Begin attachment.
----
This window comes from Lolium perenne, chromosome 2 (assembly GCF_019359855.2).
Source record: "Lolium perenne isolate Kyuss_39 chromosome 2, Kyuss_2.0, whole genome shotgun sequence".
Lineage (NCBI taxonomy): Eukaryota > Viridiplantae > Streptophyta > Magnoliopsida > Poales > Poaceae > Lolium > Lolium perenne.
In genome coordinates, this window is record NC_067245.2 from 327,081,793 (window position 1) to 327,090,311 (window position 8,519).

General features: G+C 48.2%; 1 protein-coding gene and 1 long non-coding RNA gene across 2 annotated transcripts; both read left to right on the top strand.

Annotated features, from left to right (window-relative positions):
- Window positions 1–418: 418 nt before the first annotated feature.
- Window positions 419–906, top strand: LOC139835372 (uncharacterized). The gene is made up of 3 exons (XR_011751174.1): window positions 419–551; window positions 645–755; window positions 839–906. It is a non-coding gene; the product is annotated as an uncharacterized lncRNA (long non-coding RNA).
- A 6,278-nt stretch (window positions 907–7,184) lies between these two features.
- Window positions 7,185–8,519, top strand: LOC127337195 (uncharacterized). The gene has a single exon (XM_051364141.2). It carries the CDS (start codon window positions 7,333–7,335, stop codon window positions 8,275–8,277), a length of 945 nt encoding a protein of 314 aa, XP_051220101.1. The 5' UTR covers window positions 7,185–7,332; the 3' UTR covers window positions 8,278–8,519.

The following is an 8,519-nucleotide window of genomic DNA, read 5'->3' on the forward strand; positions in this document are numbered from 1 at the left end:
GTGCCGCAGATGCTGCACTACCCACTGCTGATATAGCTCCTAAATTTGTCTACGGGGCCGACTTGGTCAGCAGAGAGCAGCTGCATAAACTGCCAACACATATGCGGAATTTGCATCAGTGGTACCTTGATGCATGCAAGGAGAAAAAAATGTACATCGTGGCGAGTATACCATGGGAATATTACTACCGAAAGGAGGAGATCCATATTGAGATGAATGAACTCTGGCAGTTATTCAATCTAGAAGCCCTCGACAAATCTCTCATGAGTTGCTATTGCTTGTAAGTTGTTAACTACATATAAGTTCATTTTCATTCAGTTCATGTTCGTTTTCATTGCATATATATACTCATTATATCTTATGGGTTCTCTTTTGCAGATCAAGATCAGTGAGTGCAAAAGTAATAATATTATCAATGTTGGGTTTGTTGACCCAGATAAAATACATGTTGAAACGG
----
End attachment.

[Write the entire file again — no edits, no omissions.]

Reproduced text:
This window comes from Lolium perenne, chromosome 2 (assembly GCF_019359855.2).
Source record: "Lolium perenne isolate Kyuss_39 chromosome 2, Kyuss_2.0, whole genome shotgun sequence".
Lineage (NCBI taxonomy): Eukaryota > Viridiplantae > Streptophyta > Magnoliopsida > Poales > Poaceae > Lolium > Lolium perenne.
In genome coordinates, this window is record NC_067245.2 from 327,081,793 (window position 1) to 327,090,311 (window position 8,519).

General features: G+C 48.2%; 1 protein-coding gene and 1 long non-coding RNA gene across 2 annotated transcripts; both read left to right on the top strand.

Annotated features, from left to right (window-relative positions):
- Window positions 1–418: 418 nt before the first annotated feature.
- Window positions 419–906, top strand: LOC139835372 (uncharacterized). The gene is made up of 3 exons (XR_011751174.1): window positions 419–551; window positions 645–755; window positions 839–906. It is a non-coding gene; the product is annotated as an uncharacterized lncRNA (long non-coding RNA).
- A 6,278-nt stretch (window positions 907–7,184) lies between these two features.
- Window positions 7,185–8,519, top strand: LOC127337195 (uncharacterized). The gene has a single exon (XM_051364141.2). It carries the CDS (start codon window positions 7,333–7,335, stop codon window positions 8,275–8,277), a length of 945 nt encoding a protein of 314 aa, XP_051220101.1. The 5' UTR covers window positions 7,185–7,332; the 3' UTR covers window positions 8,278–8,519.

The following is an 8,519-nucleotide window of genomic DNA, read 5'->3' on the forward strand; positions in this document are numbered from 1 at the left end:
GTGCCGCAGATGCTGCACTACCCACTGCTGATATAGCTCCTAAATTTGTCTACGGGGCCGACTTGGTCAGCAGAGAGCAGCTGCATAAACTGCCAACACATATGCGGAATTTGCATCAGTGGTACCTTGATGCATGCAAGGAGAAAAAAATGTACATCGTGGCGAGTATACCATGGGAATATTACTACCGAAAGGAGGAGATCCATATTGAGATGAATGAACTCTGGCAGTTATTCAATCTAGAAGCCCTCGACAAATCTCTCATGAGTTGCTATTGCTTGTAAGTTGTTAACTACATATAAGTTCATTTTCATTCAGTTCATGTTCGTTTTCATTGCATATATATACTCATTATATCTTATGGGTTCTCTTTTGCAGATCAAGATCAGTGAGTGCAAAAGTAATAATATTATCAATGTTGGGTTTGTTGACCCAGATAAAATACATGTTGAAACGG